For many people, the time they spend as students in a hostel is a source of some of their most unforgettable memories. This is a period of life tinged with friendship and loneliness, with forging new friends and missing home, the excitement of fresh knowledge and a sense of new found independence. The hostel buildings are designed with a sensitivity to this unique experience that sets them apart from other building types.
The hostels are part of the large campus of the newly established Y V University, located in Kadapa, Andhra Pradesh, India. The project is located in a context characterized by state patronage with limited construction technologies and a spartan budget. The design approach consciously engages with the architectural legacy of Indian Modern Masters – a successful negotiation of tropical climates, creative use of limited resources and a concern with the production of social spaces. Yet it departs from this paradigm significantly in its playful manipulation of form and structure.
The Hostel is a collage of spaces and volumes generated from a graphical diagram of lines – first multiplied, then spatialized and transformed through a series of actions. The design involves assembling the rooms into simple rectangular blocks comprising five rooms each, allowing for the control of volumes and scale. The spatial vocabulary evolves out of the dynamic action of these modular blocks. The resultant architecture is an assembled kit-of-parts where each block ‘swivels’, ‘hollows’, ‘slides’, or ‘stacks’ and plugs-in to a central public spine. These actions lend dynamism to the structure, juxtaposing it against the weighted forms of Indian Modernism.
A bold forest of concrete columns and filmic views of the surrounding landscape add to the feeling of frozen movement embedded in the architecture of the Hostel. The apparently random columns rise up to meet a patterned waffle slab which precariously supports the swivelled blocks; making the heavy forms feel as though suspended in air. The diamond pattern of the waffle is carefully worked out to balance structural rationality and a poetic sensibility. This visual dynamic sculpturally interlocks the patterned filigree of the revealed structure with the solid forms of the building. In addition, climatic and construction concerns have led to the introduction of another key graphical element – the concrete jali (screen). A traditional element is reinterpreted to cast a new jali in concrete, adapting traditional labour intensive processes to a mass fabrication technique. The structures are further punctuated through the use of earthy colours, and each modular block and a public path is coded by a specific colour.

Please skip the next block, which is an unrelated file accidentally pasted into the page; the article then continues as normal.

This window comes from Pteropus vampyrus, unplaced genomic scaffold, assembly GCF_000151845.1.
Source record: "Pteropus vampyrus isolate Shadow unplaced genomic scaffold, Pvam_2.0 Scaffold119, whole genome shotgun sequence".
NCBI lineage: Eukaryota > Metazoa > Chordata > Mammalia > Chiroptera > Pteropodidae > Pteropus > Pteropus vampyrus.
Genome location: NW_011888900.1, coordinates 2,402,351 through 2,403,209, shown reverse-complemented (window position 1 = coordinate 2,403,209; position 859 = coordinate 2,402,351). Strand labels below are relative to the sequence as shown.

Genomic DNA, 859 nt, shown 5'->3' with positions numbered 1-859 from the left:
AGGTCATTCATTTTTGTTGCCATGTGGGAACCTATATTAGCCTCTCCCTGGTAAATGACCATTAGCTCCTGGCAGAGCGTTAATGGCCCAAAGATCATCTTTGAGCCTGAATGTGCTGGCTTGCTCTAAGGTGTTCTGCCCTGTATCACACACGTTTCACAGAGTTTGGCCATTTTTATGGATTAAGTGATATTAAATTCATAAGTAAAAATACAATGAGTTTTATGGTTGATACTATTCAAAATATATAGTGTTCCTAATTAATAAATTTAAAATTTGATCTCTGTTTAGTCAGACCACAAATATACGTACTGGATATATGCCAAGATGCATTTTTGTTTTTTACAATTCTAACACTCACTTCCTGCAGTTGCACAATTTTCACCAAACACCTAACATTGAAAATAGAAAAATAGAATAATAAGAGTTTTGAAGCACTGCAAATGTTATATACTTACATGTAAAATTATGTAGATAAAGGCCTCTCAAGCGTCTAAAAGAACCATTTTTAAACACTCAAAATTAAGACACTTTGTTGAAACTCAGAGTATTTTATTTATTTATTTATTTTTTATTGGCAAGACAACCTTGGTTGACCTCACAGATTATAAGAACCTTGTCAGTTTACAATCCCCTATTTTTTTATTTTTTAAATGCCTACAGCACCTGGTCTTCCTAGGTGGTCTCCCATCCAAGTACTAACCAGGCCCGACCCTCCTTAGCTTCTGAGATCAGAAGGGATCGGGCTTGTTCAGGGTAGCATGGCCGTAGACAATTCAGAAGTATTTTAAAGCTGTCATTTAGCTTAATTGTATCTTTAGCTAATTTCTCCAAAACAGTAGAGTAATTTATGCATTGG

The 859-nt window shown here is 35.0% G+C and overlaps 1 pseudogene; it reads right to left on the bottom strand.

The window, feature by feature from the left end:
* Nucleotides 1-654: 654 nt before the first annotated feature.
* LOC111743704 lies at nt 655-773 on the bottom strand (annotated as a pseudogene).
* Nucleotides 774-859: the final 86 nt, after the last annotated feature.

The amalgamation of concepts of movement, positive-negative actions, publicness and community, create a dynamic and lightweight structure that simultaneously inculcates strong volumes and bold spaces. The architecture is strongly emotive taking on a whimsicality in the irregular placed columns, serenity in the telescopic views created by the porticos and fenestrations, filtering down to an ephemeral presence in the semi-translucent skin wrapping around the upper floors. Three such hostel blocks (two of type A and one of type B) come together with one common dining to form a cluster connected with a large central courtyard.
The inherent belief in space as a protagonist of architecture has led to the creation of common spaces of varying scale and character. These thread through the entire building as a strong narrative made up of vividly patterned shaded nooks, delicate terraces overlooking the landscape, dramatic overhangs, canopied areas, and multi-level arenas for students to occupy. It is these spaces that hold the spirit of the buildings, as students hang-out there sometimes to study but often to just have fun, taking back with them one hopes many more pleasant memories.